The Braves played the Cardinals on Wednesday at SunTrust Park near Atlanta.
Atlanta (CNN)There were some changes during the Atlanta Braves game Wednesday after the team announced it is taking steps to “reduce” the Tomahawk Chop, an arm movement done by fans to cheer on the team.It comes after St. Louis Cardinals’ rookie Ryan Helsley, who is a member of the Cherokee Nation, called the chop disrespectful.The Tomahawk Chop is widely used during Braves games as fans move their forearms forward and backward with an open palm in a chopping motion. The Braves often leave a foam tomahawk on the seats for fans during home games. Wednesday, the foam souvenirs were not distributed.
A Braves fan holds a foam tomahawk.”Out of respect for the concerns expressed by Mr. Helsley, we will take several efforts to reduce the Tomahawk Chop during our in-ballpark presentation today,” a spokesperson for the Atlanta Braves told CNN.”Among other things, these steps include not distributing foam tomahawks to each seat and not playing the accompanying music or using Chop-related graphics when Mr. Helsley is in the game.”Helsley expressed his concerns after Game 2 of the National League Division Series on Friday.”I think it’s a misrepresentation of the Cherokee people or Native Americans in general,” Helsley told the St. Louis Post-Dispatch. “It’s not me being offended by the whole mascot thing. It’s not. It’s about the misconception of us, the Native Americans, and it devalues us and how we’re perceived in that way, or used as mascots.”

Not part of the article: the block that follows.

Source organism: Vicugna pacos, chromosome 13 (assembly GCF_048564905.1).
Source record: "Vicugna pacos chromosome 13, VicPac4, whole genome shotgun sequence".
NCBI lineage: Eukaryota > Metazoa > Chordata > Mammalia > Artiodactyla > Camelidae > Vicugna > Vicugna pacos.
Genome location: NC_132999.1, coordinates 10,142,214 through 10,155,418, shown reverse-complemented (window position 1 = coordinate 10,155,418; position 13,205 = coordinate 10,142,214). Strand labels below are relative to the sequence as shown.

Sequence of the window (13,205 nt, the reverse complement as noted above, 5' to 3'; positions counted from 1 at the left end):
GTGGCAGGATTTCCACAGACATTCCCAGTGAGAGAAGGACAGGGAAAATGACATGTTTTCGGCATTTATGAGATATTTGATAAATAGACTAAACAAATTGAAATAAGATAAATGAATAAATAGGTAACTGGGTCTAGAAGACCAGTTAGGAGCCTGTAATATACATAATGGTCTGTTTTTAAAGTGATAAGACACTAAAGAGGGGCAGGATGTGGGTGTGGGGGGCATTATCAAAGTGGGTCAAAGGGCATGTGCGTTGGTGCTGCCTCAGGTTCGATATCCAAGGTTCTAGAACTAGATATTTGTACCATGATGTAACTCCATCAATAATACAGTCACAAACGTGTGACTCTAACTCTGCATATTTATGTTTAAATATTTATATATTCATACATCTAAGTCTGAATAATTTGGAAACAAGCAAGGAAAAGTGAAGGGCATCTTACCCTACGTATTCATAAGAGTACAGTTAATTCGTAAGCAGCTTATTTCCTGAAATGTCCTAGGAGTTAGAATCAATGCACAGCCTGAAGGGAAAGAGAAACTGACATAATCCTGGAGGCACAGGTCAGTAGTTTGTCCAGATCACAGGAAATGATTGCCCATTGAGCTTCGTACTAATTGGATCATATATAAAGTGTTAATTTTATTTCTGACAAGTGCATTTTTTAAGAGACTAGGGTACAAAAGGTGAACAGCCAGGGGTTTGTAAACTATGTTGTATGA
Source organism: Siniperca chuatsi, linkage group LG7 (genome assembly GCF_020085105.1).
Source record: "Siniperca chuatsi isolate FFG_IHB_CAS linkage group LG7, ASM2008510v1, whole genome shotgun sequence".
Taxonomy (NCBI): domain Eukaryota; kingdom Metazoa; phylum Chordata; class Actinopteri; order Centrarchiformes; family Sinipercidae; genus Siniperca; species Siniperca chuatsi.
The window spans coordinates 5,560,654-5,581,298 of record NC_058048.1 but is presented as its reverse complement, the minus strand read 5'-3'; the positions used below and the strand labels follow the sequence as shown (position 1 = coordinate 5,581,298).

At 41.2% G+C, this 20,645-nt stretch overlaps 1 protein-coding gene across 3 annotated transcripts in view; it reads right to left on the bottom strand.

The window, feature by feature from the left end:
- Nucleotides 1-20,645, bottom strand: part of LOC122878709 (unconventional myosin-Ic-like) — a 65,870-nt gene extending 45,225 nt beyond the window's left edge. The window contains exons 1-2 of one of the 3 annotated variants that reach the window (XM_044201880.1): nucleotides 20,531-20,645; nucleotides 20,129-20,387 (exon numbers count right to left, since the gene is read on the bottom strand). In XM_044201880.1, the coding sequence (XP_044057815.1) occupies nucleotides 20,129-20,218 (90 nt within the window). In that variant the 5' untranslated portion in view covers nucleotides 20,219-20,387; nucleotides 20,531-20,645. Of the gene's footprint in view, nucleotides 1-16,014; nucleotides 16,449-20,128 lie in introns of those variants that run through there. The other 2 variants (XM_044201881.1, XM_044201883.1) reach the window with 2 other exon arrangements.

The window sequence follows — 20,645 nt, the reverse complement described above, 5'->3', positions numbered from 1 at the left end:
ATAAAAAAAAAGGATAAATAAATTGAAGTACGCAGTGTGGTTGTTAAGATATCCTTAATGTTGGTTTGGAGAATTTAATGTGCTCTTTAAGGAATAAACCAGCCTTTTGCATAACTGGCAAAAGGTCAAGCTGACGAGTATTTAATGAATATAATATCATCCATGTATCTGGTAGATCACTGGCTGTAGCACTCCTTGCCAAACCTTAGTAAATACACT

St. Louis Cardinals relief pitcher Ryan Helsley called the Tomahawk Chop disrespectful.”That’s the disappointing part. That stuff like this still goes on. It’s just disrespectful, I think.”While the change was just for Wednesday’s game, the Braves statement said they will continue to evaluate elements of their brands and the in-game experience.”We look forward to a continued dialogue with those in the Native American community after the postseason concludes,” the team said.Earlier this year, Maine’s governor signed a bill making the state the first to prohibit public schools, colleges and universities from using Native American symbols as mascots. Last year, the Cleveland Indians announced they are no longer featuring their Chief Wahoo logo, which has been widely characterized as offensive and racist.